There was an atmosphere of illicit leisure to the places where we first found pool (not being to the pool table born), and the faintest hint of possible danger. Call us a purist if we say that’s the way it’s meant to be. It wasn’t until the end of our freshman year in college that we went into Deluxe Billiards, a place we now regard as so tame it’s almost shameful what connotations we once put on it, what we believed the small campus bar contained. A few motorcycles were always lined up outside, and long-haired guys in leather pants sometimes hung out in front. Inside, however, was a long, single room with a bar and booths in front–the bar on one side, the booths on the other–with a grill behind the bar, around the corner from the door. The floor was of old black and white tiles, laid out in a simple pattern, and the ceiling, too, was tile, of that larger, more ornate type, painted over long ago. In the back, away from the light coming in through the front windows, were the pool tables, lit by lights hanging just above them. Once we grew accustomed to eating there–fish sandwiches on Fridays and Saturdays, burgers and a fine 90-cent cup of chili other days of the week–the back of the room came to look more attractive, but no more accessible. There wasn’t much pool-player posing that went on, although to be sure there was some (no way to avoid it); people shot pool there, by the hour, getting the balls on a tray at the bar, having a ticket stamped with the time. It was serious leisure. On weekdays, when maybe only one or two tables were occupied, the balls would drop into the net pockets not with the crisp clack of balls striking one another on the table, nor with the rattly racket of balls crawling under a coin-operated table, but with the muffled kiss of billiard balls getting into bed with one another. Of course, the first ball in each pocket wouldn’t even make that noise. And so we aspired to play pool at Deluxe and–in the manner of college students–we went about bettering ourselves. In a word, we studied.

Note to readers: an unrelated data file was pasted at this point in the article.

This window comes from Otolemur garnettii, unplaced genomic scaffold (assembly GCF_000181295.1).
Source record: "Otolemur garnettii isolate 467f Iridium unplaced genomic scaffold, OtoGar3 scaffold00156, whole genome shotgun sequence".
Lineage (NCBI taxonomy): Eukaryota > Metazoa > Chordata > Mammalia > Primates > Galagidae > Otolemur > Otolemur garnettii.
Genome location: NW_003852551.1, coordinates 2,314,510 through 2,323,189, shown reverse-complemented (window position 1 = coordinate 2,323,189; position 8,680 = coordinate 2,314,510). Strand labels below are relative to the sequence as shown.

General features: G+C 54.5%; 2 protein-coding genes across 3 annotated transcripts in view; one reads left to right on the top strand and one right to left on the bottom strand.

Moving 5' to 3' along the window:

We’d gather at the student union on Friday afternoons–sometimes cutting a class or two during the week–and we’d shoot pool. For a dollar or $1.50 an hour (depending on whether it was peak time or not), leaving an ID at the desk to guarantee payment, we’d play. This pool hall was sort of a stripped-down version of the city’s new pool palaces: it had large slate tables, but none of the brass trimmings, no televisions, and certainly no bar service. It was as functional as a classroom with its desks in rows, and it served us in our striving to improve ourselves. In short, we got better. Did we see the game as we see it now? In a way, but not really. At that time, as now, there was nothing more aggravating than playing beneath one’s capabilities, but the game wasn’t yet anything more than a test of oneself against others. We were simply trying to get good enough to play at Deluxe without embarrassing ourselves, to sink the long roll to the corner pocket and the odd bank shot. The great irony, of course, was that once we got to be regulars at Deluxe–watching other tables during our partner’s turn–we realized we were no worse than anyone and better than most. All that’s ever required to play pool is the courage to believe one can play it, a quality not lacking in some people, as one soon finds if one hangs around pool tables.